Stockholm (May 15, 2017)

Our approach to Stockholm was magnificent. We came through a long, narrow channel that afforded us views of horses galloping toward the shore, dense forested areas, tall granite rock walls, swans, islands large and small, and one brightly colored house after the next, each with its own dock. I decided to unveil my last clean outfit and enjoy the view from a window seat at the coffee bar.

Sweden, with a population of 10 million, is the third largest country in the EU. For centuries it was a force to be reckoned with in the Baltic since it controlled all of it including the land and water access that St. Petersburg now covets. Think IKEA, Vikings, Pippi Longstocking, Absolut Vodka, ABBA, meatballs, Ingmar Bergman, the five Nobel prizes, and those chewy little red fish.

Stockholm, situated on 14 islands, certainly reflects a proud, impressive history. We enjoyed a walking tour around town with a funny guide who made it very clear she would have no qualms about leaving us behind should we lollygag. She walked us past the Nobel Museum, impressive government buildings, really old town homes that were tall and narrow just as we imagined they would be, and impressive monuments to people we had, for the most part, never heard of. In the backyard of the Finish Church we visited Iron Boy, technically Little Boy Looking at the Moon, which at six inches tall is by far the smallest statue in town. This popular little naked dude is sitting on a low platform hugging his knees. Someone had knitted him a tiny scarf and his head was shinny from all the good luck rubs it receives on a daily basis.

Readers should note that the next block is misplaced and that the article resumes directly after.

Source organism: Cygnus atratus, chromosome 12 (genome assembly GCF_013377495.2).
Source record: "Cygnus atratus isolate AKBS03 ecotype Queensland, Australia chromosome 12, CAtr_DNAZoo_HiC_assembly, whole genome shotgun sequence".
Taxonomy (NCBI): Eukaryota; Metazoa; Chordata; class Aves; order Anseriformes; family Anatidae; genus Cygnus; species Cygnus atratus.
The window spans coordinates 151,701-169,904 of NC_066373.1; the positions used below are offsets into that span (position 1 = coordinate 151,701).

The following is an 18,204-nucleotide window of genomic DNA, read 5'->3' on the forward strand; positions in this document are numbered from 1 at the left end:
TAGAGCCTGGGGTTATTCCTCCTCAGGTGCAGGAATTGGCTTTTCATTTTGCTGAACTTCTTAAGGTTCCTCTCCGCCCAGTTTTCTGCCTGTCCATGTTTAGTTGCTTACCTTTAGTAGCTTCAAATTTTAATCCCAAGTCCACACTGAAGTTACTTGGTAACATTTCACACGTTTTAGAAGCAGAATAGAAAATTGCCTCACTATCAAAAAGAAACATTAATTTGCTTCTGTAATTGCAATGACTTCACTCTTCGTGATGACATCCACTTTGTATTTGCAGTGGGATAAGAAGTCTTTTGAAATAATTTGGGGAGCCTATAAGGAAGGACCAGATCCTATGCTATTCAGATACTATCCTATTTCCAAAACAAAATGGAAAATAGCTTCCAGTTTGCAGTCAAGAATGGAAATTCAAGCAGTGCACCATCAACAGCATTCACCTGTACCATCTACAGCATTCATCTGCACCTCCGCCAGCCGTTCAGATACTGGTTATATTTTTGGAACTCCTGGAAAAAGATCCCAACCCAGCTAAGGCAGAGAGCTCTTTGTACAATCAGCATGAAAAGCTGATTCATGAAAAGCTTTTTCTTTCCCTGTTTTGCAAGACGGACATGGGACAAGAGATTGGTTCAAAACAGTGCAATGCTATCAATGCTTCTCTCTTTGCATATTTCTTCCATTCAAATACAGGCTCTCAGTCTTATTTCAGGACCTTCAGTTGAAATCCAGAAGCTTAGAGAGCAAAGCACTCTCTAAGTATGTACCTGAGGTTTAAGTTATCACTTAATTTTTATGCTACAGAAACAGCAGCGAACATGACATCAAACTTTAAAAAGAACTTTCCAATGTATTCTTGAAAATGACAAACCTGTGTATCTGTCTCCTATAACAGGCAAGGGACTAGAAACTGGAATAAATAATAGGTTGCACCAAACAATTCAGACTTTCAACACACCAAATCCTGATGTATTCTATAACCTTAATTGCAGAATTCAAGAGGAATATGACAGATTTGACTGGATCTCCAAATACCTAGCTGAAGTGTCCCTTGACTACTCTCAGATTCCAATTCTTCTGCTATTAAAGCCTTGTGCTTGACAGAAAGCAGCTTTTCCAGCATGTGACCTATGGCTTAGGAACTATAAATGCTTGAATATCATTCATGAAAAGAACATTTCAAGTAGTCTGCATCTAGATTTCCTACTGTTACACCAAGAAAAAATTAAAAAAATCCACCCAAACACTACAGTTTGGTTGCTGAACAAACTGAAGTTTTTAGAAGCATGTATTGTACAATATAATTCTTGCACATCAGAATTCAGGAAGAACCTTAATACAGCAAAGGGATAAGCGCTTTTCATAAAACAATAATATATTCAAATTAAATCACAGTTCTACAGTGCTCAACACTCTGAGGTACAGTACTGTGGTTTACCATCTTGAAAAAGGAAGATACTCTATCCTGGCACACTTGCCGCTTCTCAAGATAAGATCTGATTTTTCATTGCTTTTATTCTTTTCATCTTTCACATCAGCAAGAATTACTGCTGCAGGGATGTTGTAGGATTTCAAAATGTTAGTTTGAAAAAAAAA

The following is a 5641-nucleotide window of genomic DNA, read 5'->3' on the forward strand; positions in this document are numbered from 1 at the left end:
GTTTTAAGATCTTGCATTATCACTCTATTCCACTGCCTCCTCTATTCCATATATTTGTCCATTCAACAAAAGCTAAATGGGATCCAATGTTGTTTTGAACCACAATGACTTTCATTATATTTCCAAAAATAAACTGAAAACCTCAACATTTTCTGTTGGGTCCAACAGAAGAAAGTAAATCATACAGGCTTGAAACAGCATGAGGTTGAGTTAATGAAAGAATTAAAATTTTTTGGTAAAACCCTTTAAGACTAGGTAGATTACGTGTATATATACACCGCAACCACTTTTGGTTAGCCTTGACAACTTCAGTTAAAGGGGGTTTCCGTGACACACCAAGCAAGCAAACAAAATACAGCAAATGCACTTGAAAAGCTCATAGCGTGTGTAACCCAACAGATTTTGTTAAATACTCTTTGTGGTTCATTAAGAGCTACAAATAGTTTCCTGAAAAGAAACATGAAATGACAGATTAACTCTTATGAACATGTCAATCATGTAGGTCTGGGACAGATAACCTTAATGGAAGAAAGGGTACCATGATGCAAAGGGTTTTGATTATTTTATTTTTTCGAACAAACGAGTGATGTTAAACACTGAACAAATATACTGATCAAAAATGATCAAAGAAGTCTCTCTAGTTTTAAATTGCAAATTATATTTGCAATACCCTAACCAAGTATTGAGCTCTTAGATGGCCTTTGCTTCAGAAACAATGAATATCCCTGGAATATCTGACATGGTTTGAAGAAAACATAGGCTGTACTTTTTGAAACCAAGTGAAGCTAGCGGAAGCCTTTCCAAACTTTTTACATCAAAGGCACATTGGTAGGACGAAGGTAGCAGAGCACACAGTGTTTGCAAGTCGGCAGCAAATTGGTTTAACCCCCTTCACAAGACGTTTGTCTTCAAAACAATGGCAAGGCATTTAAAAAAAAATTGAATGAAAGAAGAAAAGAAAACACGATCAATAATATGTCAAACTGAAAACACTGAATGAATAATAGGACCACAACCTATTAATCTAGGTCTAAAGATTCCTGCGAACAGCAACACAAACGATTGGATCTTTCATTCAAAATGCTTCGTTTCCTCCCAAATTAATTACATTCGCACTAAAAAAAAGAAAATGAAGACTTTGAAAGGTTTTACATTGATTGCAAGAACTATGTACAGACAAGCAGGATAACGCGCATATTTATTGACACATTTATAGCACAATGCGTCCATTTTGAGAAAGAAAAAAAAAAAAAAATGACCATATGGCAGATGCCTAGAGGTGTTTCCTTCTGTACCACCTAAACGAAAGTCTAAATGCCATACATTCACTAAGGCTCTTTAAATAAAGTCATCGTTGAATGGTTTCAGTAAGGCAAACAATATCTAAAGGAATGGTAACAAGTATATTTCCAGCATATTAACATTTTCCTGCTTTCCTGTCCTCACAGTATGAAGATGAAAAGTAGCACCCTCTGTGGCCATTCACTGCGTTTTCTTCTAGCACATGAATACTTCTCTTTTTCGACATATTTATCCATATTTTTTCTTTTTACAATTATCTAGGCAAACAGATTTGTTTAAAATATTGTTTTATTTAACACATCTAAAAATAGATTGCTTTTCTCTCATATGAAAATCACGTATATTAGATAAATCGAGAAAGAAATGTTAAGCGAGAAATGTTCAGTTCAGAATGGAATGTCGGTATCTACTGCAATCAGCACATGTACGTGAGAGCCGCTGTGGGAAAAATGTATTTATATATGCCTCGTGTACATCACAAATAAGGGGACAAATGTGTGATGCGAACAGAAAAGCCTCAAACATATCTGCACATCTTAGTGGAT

The highlight of our city visit was a stop at the Vasa Museum, again with the warning that the bus would pull out without us should we lollygag. This place is cool! Here’s the deal: in August of 1628, with much fanfare, the brand spanking new warship Vasa set sail on her maiden voyage. An engineering oversight made it impossible for her to sail in even fair winds and calm seas and she promptly sank right in front of the huge, disbelieving crowd that had gathered both on shore and in small boats. In 1961 the wreck was salvaged in its entirety after being submerged for 333 years! A phenomenon made possible, in large part, by the fact that wood worms do not live in the Baltic. This museum with all its wow-factor was built with the specific intention of housing the ship which is 98% original.

After our city tour we went to the small medieval town of Sigtuna for a quick stroll around. It was quaint and picturesque. The standout for me was seeing a runic stone (a runestone) for the first time. I had never heard of them, actually. Here’s what I learned: Runes are not headstones (even though they look similar)! They might be in honor of someone who died but they might also mark territory, explain inheritance, boast about constructions, or tell of important events. I don’t remember how old the one we saw is but the concept dates back to the 4th and 5th centuries.

After a great day we headed back to the ship in time to enjoy watching some of the sail-away through the same beautiful channel we had been in this morning. We had a yummy dinner before enjoying Greg Scott, a UK recording artist who bills himself as the tallest violinist in the world.


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